Romney, a.k.a. “The Etch-A-Sketch” and “The Weathervane,” whose primary talent is telling the audience what they want to hear, no matter what that is. On social issues he’s wiffle-waffly at best, a pro-choice liberal at worst. I can count on one hand what might be his (politically) redeeming features – he might be willing to respect the conscience rights of non-liberal types (I think the “taxpayer-supported abortion” part of Romney care was passed by the legislature after he vetoed it), he might try and prevent all of Europe east of Germany and Austria from falling under Russian domimation again (something which Obama, it seems, is all too willing to let happen) and the Pacific Ocean becoming a Red Chinese lake, and maybe, just maybe, he could actually cut the government spending enough so that the US still has an economy while I still live. However, given his support for an ObamaCare-style health plan on the state level back in Mass., I’m still skeptical on that last point.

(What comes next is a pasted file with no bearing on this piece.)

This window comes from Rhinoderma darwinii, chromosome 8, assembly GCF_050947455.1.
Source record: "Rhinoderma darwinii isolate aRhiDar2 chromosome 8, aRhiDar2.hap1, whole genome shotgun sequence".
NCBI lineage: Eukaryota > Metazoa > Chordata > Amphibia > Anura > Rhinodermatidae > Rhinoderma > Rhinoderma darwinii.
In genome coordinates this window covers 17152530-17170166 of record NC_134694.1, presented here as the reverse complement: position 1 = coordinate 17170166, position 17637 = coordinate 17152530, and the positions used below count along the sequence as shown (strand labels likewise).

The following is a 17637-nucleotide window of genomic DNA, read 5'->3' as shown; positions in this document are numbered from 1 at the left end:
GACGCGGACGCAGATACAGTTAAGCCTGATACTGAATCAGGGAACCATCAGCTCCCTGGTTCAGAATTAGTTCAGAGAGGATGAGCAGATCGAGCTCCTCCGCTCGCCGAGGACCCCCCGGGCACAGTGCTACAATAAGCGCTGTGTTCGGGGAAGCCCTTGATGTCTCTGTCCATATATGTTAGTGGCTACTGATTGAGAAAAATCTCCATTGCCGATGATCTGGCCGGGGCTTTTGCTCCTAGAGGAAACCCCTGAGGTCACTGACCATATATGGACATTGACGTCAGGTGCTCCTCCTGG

Sigh … I really don’t look forward to the 2012 elections now … anyway we can legally, morally work that “line of succession” to get Speaker Boehner in the White House? 😉

  • sorry about all my huffing and puffing– I am just really sad and upset about this
    I don’t think I can come up with any enthusiasm for Romney, and I have never knowingly voted for a pro-abort, which I am afraid he really is….
    I’m the pickle face now

  • Our Republic survived the Depression and FDR’s administration. We really will be OK?

    The President seems more and more like Mad King George every day. He is utterly delusional. His Justice Department is getting spanked again and again. The Pine case is just the latest, but by no means the last beating, Holder will suffer. His signature legislation is coming apart and the far lefties are jumping ship like stoned rats. The Quakers want us out of Afghanistan, the law schools want Guantanamo closed, and California will settle for nothing less than full immigration amnesty.

    President Nero isin deep trouble.

    Even if he wins reelection, he will be so badly damaged that he will have to tinker at the edges of Democracy. So Santorum isn’t the guy… Let’s hold our collective noses, vote Romney, and, win or lose, turn our attention to a GOP landslide at the next mid-term.